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Steve Gray talks about his career as an ergonomic consultant.  You can find him and his company at www.ergohealthy.com and on his Twitter feed in the sidebar of this interview.  

What do you do for a living?   

Ergonomic Consultant

How would you describe what you do?

Help people and companies by identifying ergonomic issues in the workplace to prevent injuries.  Specifically correcting those conditions or recommending changes to improve a person’s work environment or working conditions for the purpose of preventing injuries and improving a worker’s wellbeing.

What does your work entail?

Conducting on-site and remote interviews to gather information in order to understand what corrective actions should be taken to ensure that a person is working in a safe way and that they are educated as to what causes RSIs (repetitive stress injuries) and MSDs (musculoskeletal disorders).

What’s a typical workweek like?

Traveling to different job sites to address and resolve ergonomic issues they are experiencing in their work.  It also involves working with clients remotely via on-line surveys, phone calls and review of video, photos or via an on-line source such as Skype.

How did you get started?

I started out in the field over 20 years ago.  At that time, people who reported injuries while working in office computer desk-type jobs were considered absurd.  The line of thinking was “you are not digging ditches or carrying heavy materials all day long…you are sitting at a desk typing!”  “How could you get injured doing that?”  As time has gone by and more study has been done on how repetitive motions, repetitive stress activities erode the body’s ability to heal itself because it never gets a chance to heal before the next repetitive stress is stack on top of the last one.

What do you like about what you do?

If you get satisfaction from helping people stay healthy or recover from the effects of poor workstation environment or unhealthy practices, then this field may be for you.

What do you dislike?

The old saying that “you can lead a horse to water but you can’t make him drink” applies to this field.  Individuals I work with who are typically very appreciative of our efforts and suggestions and the embrace changes that we make to their work environment.  These are the people who ultimately benefit in a big way.  Other times people who do not embrace change will continue to do what they have done in the past (even though it has resulted in injury and pain) because they think change is too hard.  Once people realize that change is much less painful that living with the pain of a debilitating injury, then they become very open to changes and embrace the information, recommendations and improvement suggestions.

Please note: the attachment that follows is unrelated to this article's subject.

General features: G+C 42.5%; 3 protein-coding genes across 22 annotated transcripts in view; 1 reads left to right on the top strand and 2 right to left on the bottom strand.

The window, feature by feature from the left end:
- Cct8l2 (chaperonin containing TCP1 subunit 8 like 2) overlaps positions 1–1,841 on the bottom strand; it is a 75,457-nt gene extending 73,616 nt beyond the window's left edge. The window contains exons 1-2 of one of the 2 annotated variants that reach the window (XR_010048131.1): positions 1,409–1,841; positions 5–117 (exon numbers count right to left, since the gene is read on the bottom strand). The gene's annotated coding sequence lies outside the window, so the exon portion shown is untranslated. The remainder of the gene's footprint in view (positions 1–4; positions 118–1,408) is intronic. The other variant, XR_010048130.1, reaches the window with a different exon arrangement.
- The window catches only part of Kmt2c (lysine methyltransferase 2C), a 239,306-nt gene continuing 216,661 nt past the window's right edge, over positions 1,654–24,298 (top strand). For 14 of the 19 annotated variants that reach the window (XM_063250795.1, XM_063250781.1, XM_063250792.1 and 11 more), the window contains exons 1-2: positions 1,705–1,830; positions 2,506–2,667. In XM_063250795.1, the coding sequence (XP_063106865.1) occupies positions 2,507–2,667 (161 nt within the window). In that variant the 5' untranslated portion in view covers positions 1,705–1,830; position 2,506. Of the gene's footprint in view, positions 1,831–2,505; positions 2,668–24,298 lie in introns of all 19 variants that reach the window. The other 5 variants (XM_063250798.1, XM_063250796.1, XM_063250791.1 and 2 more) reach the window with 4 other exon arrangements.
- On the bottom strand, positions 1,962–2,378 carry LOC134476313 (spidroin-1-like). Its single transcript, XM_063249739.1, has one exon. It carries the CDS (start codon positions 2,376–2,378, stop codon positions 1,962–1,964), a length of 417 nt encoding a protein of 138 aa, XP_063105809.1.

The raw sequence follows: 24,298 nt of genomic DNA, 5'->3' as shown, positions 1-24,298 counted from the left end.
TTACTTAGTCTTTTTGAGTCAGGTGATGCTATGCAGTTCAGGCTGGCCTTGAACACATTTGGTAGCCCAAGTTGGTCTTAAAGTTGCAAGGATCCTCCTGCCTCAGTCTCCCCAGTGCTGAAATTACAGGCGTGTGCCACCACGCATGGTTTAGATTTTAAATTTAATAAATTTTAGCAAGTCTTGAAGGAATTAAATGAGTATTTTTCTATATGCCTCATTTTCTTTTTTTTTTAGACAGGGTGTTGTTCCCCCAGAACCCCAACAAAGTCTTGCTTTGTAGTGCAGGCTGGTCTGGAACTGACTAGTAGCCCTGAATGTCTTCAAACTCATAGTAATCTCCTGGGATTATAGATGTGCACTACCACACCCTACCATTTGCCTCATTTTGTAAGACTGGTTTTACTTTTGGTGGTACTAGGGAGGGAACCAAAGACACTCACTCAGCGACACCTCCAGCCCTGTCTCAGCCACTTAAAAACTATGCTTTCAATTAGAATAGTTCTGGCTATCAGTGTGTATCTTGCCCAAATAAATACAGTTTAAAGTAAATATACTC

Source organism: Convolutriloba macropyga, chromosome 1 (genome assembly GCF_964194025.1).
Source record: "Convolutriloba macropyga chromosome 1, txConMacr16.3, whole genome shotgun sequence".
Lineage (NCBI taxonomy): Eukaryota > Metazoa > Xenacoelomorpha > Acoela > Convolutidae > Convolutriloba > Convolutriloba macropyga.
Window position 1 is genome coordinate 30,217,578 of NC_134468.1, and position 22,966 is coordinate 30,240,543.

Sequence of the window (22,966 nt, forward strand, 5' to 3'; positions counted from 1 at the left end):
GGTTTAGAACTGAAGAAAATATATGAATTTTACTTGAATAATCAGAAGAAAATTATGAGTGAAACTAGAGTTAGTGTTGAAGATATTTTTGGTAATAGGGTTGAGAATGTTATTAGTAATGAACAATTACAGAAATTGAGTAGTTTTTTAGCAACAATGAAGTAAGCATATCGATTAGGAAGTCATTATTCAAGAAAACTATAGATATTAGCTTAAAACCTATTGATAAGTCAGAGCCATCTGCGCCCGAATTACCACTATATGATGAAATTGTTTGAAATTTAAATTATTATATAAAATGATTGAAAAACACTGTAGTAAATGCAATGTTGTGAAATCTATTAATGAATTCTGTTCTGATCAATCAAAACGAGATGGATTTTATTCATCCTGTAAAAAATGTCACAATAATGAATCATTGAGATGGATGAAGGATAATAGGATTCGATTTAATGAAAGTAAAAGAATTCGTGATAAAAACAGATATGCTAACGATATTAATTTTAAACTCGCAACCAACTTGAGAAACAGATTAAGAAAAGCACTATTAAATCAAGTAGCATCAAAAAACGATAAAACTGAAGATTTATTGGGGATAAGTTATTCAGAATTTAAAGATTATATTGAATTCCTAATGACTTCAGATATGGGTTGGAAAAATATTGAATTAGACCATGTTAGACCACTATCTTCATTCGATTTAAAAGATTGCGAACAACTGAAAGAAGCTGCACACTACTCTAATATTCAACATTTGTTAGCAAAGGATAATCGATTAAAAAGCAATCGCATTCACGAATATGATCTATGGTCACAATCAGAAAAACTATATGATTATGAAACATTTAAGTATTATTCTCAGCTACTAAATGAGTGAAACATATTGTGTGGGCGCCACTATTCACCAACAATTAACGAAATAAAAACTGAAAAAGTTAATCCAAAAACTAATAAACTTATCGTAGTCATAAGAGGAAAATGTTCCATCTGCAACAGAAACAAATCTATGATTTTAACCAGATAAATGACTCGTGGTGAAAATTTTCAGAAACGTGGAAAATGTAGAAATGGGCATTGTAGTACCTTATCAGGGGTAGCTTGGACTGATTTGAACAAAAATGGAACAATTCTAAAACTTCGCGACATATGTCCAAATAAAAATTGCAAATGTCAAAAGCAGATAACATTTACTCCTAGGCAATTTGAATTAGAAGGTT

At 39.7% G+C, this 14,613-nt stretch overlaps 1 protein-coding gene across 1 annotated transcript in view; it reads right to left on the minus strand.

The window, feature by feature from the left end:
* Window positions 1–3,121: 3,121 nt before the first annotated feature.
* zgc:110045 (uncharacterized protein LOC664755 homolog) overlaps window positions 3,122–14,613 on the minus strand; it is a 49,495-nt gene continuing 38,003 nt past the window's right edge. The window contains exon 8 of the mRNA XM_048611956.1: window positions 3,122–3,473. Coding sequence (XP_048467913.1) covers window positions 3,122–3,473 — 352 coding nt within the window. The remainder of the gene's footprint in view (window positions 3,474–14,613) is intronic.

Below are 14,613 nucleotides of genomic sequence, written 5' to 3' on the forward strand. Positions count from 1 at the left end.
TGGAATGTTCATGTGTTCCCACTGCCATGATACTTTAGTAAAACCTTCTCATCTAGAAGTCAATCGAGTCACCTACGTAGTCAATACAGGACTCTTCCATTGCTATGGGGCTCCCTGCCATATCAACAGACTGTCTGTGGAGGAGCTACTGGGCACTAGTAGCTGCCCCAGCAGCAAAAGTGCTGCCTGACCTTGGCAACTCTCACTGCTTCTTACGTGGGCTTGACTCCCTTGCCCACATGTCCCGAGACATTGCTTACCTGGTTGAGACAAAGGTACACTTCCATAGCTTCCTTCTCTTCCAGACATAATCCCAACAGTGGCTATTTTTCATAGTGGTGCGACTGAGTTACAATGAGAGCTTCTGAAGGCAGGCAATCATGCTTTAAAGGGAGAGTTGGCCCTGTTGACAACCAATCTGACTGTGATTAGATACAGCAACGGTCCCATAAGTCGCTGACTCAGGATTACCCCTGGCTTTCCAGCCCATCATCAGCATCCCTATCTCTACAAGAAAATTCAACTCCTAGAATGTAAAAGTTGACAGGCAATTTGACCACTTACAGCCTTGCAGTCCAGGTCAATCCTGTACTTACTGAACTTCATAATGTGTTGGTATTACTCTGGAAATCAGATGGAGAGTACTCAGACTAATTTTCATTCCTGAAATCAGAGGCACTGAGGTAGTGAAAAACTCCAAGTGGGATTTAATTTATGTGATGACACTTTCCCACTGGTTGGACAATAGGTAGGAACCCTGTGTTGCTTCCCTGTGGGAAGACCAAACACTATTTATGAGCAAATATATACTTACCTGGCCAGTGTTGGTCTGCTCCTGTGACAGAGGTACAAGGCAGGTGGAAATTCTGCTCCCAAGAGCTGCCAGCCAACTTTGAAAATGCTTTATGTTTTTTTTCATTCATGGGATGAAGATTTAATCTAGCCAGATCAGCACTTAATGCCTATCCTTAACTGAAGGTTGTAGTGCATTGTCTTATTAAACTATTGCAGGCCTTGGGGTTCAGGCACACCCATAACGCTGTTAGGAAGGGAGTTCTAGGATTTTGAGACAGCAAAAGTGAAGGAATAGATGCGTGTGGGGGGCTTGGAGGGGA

The other unfortunate thing is that many times, people or companies do not consider proper ergonomics until an injury has occurred.  So many times these injuries are 100% preventable if the person is empowered with knowledge of the basic ergonomic guidelines.

How do you make money/or how are you compensated?

Typically my clients are workers’ compensation insurance companies and individual companies who see the need to protect against MSDs, workers’ comp claims and the loss of productivity that results from people working in discomfort or with injury.  With the workers’ compensation insurance companies, the assignments are directed to one individual, a person who is already injured and has filed a workers’ comp claim.  With regard to the other companies who contract with me, the focus in proactive rather than reactive.  With a proactive approach, we can spot, identify and resolve ergonomic issues throughout a company and therefore make changes long before anyone acquires an injury.  If the risk is eliminated, the injury has no place to develop.

How much money do Ergonomists make? 

I know ergonomic consultants who make $50,000 a year and others who make $150,000+.  If you work hard and apply yourself you could be making $100,000+ by your 2nd or 3rd year.  Many consultants are self-employed though so if you do not run your business right and if you do not take care of your clients’ needs you might make $0.  That is why with each and every assignment your mindset has to be “This will be the best work I’ve ever done” and that will guarantee your future success in this field.  When you do exceptional work, clients will continue to send you more and more assignments.

How much money did/do you make starting out? 

I will refer anyone interested in this field to check out a few websites in regards to salaries.  They really vary according to company.  From my research it looks like the salary range is $41,000 to $104,000.

What education, schooling, or skills are needed to become an ergonomic consultant?